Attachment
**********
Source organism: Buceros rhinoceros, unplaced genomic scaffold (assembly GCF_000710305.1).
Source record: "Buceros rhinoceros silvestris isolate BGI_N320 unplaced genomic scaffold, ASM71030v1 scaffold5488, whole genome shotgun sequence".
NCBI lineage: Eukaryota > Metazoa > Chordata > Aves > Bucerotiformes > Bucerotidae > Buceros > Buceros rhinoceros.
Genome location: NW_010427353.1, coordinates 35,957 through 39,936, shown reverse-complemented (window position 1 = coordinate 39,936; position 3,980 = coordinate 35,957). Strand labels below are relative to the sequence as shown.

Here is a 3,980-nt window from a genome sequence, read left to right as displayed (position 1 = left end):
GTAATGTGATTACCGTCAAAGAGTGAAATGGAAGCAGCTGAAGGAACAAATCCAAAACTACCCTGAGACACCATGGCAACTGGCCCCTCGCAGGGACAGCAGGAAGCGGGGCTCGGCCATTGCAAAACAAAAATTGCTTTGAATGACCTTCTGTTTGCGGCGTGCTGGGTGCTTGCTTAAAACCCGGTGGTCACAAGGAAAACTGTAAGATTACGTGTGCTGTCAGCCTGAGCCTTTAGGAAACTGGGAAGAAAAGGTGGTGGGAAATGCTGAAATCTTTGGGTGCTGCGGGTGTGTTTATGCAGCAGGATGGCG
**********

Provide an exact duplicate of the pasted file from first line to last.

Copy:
Source organism: Buceros rhinoceros, unplaced genomic scaffold (assembly GCF_000710305.1).
Source record: "Buceros rhinoceros silvestris isolate BGI_N320 unplaced genomic scaffold, ASM71030v1 scaffold5488, whole genome shotgun sequence".
NCBI lineage: Eukaryota > Metazoa > Chordata > Aves > Bucerotiformes > Bucerotidae > Buceros > Buceros rhinoceros.
Genome location: NW_010427353.1, coordinates 35,957 through 39,936, shown reverse-complemented (window position 1 = coordinate 39,936; position 3,980 = coordinate 35,957). Strand labels below are relative to the sequence as shown.

Here is a 3,980-nt window from a genome sequence, read left to right as displayed (position 1 = left end):
GTAATGTGATTACCGTCAAAGAGTGAAATGGAAGCAGCTGAAGGAACAAATCCAAAACTACCCTGAGACACCATGGCAACTGGCCCCTCGCAGGGACAGCAGGAAGCGGGGCTCGGCCATTGCAAAACAAAAATTGCTTTGAATGACCTTCTGTTTGCGGCGTGCTGGGTGCTTGCTTAAAACCCGGTGGTCACAAGGAAAACTGTAAGATTACGTGTGCTGTCAGCCTGAGCCTTTAGGAAACTGGGAAGAAAAGGTGGTGGGAAATGCTGAAATCTTTGGGTGCTGCGGGTGTGTTTATGCAGCAGGATGGCG